Not to be mistaken with the epidural administered during pregnancy labor and prior to childbirth, injecting medication to the spine has been an option widely considered by patients with low back pain. Whether they experience leg pain or not, or if their inflammation is related to disc herniations, more people are asking for this type of treatment. But did you know that, in particular, epidural steroid injections are not the best course to treat back pain?
This week’s episode features Dr. Andrew Sumich of Carolina Neurosurgery and Spine Associates, whose expertise revolves around musculoskeletal medicine and interventional spine care. He dives deep into the role of spinal injections as it relates to alleviating back pain, particularly steroid injections. In particular, he makes the distinction of an epidural steroid injection, which is better for relieving symptoms and helping the physician make an accurate diagnosis.
Dr. Sumich shares the different techniques used to administer medication to the spine and what they’re typically comprised of. While these procedures are relatively safe, there are still some risks present. However, if the right equipment is used and a skilled doctor is following the processes, then the chances of any serious complications are minimal to none. Though this is the case, he also cautions about having too many injections done frequently. This means that the treatment may not be effective and a minimally-invasive surgical procedure may be a better alternative.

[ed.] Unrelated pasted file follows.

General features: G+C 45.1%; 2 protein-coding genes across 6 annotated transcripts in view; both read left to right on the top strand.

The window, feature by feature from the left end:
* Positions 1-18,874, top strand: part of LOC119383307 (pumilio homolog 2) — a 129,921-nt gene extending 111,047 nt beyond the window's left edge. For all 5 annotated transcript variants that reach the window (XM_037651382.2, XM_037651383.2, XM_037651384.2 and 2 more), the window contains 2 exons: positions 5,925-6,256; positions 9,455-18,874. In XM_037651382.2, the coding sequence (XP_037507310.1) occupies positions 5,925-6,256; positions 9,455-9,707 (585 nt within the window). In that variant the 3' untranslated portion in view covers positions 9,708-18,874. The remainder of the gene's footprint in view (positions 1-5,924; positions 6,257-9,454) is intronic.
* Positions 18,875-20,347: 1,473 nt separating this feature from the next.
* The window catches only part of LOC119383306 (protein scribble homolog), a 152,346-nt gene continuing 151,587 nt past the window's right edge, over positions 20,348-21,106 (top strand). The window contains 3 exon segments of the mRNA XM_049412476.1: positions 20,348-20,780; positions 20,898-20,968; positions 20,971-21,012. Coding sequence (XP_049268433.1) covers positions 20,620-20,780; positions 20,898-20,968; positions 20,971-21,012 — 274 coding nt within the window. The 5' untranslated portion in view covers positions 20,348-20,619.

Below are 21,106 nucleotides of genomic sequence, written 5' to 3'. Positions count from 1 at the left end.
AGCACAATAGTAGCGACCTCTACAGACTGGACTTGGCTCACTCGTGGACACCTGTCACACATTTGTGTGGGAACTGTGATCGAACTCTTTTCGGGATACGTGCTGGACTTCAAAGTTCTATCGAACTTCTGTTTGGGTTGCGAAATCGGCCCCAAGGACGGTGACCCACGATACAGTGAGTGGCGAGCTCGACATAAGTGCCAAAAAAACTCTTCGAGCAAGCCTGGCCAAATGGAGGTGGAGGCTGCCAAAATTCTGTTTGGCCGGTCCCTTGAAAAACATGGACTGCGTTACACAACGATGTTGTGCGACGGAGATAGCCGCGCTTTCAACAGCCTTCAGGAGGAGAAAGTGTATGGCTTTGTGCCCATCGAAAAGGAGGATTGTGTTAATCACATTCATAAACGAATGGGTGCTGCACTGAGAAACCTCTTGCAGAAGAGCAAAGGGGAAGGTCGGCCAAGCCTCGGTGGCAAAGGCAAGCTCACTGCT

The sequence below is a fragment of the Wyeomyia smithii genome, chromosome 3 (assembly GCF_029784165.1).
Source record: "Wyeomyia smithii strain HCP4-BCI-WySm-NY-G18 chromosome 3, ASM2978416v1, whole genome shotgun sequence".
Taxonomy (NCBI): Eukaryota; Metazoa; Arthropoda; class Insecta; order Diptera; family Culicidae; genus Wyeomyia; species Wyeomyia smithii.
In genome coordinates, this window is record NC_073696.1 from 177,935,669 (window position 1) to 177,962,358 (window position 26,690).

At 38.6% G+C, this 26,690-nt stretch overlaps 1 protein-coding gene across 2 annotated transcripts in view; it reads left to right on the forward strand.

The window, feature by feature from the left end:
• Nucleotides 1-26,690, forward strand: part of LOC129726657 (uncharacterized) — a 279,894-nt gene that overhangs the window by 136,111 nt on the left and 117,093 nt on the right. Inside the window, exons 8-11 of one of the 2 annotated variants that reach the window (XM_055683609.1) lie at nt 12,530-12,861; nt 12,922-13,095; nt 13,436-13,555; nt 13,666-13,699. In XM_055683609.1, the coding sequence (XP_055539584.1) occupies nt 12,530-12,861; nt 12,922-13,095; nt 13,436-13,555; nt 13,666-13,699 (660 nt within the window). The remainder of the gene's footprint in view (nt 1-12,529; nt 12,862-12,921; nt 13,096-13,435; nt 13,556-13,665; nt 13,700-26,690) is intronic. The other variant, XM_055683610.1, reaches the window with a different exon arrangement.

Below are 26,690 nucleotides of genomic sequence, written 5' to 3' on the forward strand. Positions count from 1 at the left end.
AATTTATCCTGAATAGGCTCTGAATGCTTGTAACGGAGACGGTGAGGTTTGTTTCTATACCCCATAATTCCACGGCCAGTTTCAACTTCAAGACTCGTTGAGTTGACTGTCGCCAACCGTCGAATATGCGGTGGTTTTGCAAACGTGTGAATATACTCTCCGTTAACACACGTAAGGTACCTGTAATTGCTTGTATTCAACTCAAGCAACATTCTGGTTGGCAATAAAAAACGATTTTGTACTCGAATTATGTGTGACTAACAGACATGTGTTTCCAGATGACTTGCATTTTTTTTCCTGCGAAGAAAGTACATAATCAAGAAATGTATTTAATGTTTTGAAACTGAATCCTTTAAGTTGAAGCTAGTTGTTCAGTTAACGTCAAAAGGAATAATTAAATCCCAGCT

For Dr. Sumich and Dr. Lakhvia, common sense should rule when it comes to using spinal injections for back pain. You should always consult with your doctor to know which option is the best to treat this problem.
Every episode of Back Talk Doc includes a Health Matters segment intended to provide actionable health information you can immediately put into practice in your life. This week, Dr. Lakhia discusses vitamin D, which is not only essential to maintaining good health, but can reduce back pain. This is because this fat-soluble vitamin can control inflammation by lowering levels of C-reactive protein and inflammatory cytokines.
The correlation was seen in a study that showed a strong reduction of pain in patients who were given 3200 international vitamin D supplements every day for 5 weeks. More research is still being done, but the results have so far been positive. So, if you’re planning to consume more vitamin D, consult with your physician first and have your vitamin D levels checked.
Back Talk Doc is brought to you by Carolina Neurosurgery & Spine Associates, with offices in North and South Carolina. To learn more about Dr. Lakhia and treatment options for back and spine issues, go to backtalkdoc.com. To schedule an appointment with Carolina Neurosurgery & Spine Associates, you can call us at 1-800-344-6716 or visit our website at carolinaneurosurgery.com.